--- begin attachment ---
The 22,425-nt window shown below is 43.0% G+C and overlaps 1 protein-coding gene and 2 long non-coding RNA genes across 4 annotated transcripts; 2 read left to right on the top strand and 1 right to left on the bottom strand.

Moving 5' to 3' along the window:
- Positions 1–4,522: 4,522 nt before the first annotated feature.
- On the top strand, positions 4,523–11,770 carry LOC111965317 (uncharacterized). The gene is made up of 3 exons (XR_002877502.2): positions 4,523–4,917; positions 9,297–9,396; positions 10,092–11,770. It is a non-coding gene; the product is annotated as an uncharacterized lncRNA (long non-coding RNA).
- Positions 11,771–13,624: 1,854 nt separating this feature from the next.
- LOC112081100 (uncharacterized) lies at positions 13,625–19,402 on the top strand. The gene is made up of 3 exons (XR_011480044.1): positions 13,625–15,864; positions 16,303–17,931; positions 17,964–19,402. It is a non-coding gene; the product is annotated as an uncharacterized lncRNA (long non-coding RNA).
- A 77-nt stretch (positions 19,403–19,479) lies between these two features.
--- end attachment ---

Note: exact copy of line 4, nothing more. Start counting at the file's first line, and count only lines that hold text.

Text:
- On the top strand, positions 4,523–11,770 carry LOC111965317 (uncharacterized). The gene is made up of 3 exons (XR_002877502.2): positions 4,523–4,917; positions 9,297–9,396; positions 10,092–11,770. It is a non-coding gene; the product is annotated as an uncharacterized lncRNA (long non-coding RNA).